Much of what the characters experience was nearly unthinkable. It’s a theme that came up again, even more horrifically, in the second book of the trilogy. I haven’t moved on to the third book yet, but I imagine it’s the outlier – the time when, miraculously, the worst didn’t happen. Still, as I read the headlines of today – about the dissolution of the European project, the brinkmanship in Northeast Asia, the rise of far-right groups and the polarization of America and much of the West – the unthinkability that thematically defines books one and two creeps into my mind and refuses to leave.

    With hindsight, it’s easy to say those old wars and the surrounding upheaval in Follett’s books were inevitable. But to most of the men and women of the time, they were unimaginable. “Fall of Giants” allowed me to imagine it, and I almost wish it hadn’t.

rezzeJ  ·  410 days ago  ·  link  ·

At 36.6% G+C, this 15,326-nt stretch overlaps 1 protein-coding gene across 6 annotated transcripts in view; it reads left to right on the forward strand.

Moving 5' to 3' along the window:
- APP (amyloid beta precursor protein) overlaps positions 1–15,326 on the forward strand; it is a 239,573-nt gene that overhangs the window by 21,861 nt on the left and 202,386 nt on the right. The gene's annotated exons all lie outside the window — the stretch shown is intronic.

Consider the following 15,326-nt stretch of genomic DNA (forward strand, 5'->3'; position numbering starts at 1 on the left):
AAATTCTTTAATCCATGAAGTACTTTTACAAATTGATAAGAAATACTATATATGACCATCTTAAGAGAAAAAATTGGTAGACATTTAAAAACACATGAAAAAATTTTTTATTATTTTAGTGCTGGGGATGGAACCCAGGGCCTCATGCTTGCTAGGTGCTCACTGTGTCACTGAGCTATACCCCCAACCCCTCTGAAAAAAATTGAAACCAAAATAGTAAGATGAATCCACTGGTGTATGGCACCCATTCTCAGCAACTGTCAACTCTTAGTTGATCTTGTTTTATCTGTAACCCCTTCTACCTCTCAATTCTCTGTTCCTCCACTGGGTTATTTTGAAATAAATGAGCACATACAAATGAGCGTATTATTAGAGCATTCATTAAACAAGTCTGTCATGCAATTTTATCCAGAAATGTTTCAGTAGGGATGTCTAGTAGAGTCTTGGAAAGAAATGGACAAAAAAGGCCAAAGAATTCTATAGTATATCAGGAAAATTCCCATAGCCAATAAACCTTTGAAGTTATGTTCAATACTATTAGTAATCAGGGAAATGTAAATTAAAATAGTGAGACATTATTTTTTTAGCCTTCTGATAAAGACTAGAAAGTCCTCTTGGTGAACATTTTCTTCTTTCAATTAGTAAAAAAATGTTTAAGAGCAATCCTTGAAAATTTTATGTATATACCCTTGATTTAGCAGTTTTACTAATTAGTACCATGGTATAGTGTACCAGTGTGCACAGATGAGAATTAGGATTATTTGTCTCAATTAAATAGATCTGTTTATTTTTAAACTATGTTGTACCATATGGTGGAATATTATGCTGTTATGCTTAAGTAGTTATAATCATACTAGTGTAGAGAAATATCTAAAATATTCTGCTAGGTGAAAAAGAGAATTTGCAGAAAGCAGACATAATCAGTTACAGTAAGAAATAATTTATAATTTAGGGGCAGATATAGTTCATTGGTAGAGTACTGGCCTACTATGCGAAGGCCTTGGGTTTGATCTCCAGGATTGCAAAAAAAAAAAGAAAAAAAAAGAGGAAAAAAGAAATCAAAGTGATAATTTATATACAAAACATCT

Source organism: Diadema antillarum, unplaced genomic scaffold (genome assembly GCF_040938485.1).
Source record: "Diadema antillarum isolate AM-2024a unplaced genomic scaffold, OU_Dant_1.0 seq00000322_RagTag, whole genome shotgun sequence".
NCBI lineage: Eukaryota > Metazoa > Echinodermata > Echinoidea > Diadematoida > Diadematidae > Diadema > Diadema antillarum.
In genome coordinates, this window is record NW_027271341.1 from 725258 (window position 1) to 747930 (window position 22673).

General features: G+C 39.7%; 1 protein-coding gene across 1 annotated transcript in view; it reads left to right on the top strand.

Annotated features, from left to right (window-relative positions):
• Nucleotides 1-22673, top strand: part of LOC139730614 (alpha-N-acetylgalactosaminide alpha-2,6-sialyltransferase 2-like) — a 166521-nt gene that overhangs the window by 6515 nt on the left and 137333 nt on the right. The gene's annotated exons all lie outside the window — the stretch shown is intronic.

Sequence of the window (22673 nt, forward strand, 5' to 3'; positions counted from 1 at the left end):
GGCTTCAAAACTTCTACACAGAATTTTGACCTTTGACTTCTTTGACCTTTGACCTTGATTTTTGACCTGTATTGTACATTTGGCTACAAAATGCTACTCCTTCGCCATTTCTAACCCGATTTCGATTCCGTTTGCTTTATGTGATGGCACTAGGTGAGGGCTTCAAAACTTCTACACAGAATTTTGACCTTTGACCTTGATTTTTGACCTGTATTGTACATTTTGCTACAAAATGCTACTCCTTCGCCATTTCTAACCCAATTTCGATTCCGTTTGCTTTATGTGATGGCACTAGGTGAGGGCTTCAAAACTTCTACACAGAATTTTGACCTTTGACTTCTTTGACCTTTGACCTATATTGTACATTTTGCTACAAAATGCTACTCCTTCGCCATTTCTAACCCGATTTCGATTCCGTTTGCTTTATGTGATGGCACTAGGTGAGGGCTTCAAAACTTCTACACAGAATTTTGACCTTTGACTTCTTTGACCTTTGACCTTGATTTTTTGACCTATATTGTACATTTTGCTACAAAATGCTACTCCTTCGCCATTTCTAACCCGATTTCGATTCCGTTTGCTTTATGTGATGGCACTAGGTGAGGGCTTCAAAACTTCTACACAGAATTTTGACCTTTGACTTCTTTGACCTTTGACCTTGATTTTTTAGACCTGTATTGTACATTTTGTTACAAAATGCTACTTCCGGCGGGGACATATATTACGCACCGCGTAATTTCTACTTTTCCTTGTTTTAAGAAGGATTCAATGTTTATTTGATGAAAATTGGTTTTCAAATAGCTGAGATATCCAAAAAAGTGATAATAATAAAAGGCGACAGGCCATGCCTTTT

Thanks for the recommendations. I'm definitely adding The Rising Sun to the list.

I'm intrigued by Follett's trilogy. I don't believe I've read any full-on historical fiction before. I'll keep that one on the radar.

kleinbl00  ·  410 days ago  ·  link  ·  

I would say Follett's Eye of the Needle is the best thriller I've ever read. He leaves Forsythe in the dust.

Century Trilogy is modern; he'd been a living god for 20 years when he started it. It's meladromatic where his earlier stuff isn't. But melodrama sells, and he nails it.

Try Eye of the Needle. it's short.

rezzeJ  ·  409 days ago  ·  link  ·